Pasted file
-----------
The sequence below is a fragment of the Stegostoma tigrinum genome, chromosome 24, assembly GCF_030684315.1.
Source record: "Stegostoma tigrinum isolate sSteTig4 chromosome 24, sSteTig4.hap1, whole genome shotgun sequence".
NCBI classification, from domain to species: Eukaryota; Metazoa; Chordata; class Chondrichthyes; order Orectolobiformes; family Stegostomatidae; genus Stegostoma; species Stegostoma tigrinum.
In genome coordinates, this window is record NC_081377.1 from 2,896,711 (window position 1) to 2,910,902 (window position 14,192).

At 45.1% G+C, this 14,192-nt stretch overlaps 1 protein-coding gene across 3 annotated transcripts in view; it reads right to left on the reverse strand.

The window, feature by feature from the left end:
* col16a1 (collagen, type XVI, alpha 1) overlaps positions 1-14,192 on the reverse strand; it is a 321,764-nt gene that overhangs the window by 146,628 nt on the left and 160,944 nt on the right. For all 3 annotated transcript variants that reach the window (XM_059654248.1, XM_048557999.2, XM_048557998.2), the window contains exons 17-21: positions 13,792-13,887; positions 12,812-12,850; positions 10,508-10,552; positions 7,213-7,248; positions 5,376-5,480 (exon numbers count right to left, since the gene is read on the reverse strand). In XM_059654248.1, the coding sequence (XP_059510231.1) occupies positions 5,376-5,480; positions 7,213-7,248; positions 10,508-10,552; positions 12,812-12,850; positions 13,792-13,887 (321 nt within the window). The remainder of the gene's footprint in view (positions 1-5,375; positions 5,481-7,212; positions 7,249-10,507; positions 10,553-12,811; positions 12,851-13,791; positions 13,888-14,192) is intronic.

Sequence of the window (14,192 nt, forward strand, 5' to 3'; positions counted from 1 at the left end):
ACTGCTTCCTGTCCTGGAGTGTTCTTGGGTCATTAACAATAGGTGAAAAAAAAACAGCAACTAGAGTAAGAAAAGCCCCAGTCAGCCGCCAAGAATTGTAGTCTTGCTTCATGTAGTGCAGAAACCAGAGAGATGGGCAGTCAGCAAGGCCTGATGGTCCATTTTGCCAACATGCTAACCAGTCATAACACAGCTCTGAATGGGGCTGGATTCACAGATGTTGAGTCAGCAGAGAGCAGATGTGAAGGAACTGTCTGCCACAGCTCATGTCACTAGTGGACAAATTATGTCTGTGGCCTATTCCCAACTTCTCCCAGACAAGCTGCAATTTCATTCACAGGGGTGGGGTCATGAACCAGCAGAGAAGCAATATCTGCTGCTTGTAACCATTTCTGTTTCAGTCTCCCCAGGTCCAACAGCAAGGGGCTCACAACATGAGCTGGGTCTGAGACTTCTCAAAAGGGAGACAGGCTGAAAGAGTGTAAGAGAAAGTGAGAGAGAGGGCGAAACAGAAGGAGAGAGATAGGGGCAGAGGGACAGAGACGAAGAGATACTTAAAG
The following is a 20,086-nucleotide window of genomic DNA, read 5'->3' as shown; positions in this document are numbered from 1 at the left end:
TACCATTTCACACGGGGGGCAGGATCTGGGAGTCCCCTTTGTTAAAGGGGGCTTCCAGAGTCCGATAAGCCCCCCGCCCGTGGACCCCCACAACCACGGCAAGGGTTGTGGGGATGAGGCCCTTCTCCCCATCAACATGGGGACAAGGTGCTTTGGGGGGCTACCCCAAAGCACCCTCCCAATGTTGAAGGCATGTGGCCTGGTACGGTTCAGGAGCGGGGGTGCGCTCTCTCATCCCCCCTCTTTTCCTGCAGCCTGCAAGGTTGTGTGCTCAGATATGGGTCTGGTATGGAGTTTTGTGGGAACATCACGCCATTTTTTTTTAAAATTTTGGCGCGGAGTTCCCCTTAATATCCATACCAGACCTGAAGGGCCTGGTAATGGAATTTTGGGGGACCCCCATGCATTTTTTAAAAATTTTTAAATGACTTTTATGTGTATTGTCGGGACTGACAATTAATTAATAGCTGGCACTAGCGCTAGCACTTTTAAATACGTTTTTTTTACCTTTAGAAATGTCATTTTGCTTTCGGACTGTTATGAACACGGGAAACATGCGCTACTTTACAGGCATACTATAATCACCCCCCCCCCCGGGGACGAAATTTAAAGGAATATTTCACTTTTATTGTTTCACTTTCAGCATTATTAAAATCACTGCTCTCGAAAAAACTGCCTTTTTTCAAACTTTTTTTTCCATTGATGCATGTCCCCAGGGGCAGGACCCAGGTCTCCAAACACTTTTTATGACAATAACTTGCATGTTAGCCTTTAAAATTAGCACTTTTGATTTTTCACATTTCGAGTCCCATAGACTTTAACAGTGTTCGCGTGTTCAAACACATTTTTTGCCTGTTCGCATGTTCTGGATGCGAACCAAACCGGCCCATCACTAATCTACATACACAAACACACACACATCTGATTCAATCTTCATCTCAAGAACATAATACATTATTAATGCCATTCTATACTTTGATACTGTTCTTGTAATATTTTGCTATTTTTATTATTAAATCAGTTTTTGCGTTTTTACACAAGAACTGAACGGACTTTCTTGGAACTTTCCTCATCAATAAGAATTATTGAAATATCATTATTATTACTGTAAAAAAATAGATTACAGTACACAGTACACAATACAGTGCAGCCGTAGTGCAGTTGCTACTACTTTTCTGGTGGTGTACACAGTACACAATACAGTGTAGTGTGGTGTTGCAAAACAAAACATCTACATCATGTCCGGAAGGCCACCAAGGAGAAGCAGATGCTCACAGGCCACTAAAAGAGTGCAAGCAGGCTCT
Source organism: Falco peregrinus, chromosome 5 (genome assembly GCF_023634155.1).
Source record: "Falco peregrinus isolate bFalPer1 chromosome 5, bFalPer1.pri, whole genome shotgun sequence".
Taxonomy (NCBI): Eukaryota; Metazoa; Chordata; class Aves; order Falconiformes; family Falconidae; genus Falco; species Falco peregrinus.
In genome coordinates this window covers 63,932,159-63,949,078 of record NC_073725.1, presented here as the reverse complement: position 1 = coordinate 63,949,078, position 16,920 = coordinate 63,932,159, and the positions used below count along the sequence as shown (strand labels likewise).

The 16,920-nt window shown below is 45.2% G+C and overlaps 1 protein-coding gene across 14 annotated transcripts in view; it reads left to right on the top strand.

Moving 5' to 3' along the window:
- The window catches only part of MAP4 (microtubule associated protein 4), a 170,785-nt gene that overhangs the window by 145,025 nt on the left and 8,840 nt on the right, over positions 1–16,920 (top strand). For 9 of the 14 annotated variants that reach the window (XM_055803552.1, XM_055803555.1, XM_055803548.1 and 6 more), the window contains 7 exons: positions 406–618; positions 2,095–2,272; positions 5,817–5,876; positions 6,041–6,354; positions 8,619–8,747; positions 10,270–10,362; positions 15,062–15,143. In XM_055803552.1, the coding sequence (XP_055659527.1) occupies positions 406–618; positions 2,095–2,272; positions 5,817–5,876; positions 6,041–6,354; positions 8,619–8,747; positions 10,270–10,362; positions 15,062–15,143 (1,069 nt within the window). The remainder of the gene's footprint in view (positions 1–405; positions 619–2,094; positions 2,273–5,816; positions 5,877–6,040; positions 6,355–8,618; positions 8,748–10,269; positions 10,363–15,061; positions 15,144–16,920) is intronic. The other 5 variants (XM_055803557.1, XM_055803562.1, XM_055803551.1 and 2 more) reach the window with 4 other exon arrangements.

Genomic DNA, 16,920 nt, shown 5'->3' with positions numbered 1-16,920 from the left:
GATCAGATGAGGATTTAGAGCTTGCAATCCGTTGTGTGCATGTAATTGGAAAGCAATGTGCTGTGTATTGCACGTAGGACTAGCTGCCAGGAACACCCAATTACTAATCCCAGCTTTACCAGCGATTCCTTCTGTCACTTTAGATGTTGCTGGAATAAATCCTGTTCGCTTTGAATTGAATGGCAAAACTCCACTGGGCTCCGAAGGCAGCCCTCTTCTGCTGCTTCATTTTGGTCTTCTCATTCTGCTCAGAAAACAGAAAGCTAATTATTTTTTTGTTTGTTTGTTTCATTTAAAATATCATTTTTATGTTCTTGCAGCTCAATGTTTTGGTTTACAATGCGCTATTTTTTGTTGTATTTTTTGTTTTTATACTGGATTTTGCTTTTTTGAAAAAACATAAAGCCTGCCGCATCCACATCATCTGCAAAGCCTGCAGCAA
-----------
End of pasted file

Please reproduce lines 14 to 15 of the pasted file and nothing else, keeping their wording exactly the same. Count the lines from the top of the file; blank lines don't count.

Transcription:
Taxonomy (NCBI): Eukaryota; Metazoa; Chordata; class Aves; order Falconiformes; family Falconidae; genus Falco; species Falco peregrinus.
In genome coordinates this window covers 63,932,159-63,949,078 of record NC_073725.1, presented here as the reverse complement: position 1 = coordinate 63,949,078, position 16,920 = coordinate 63,932,159, and the positions used below count along the sequence as shown (strand labels likewise).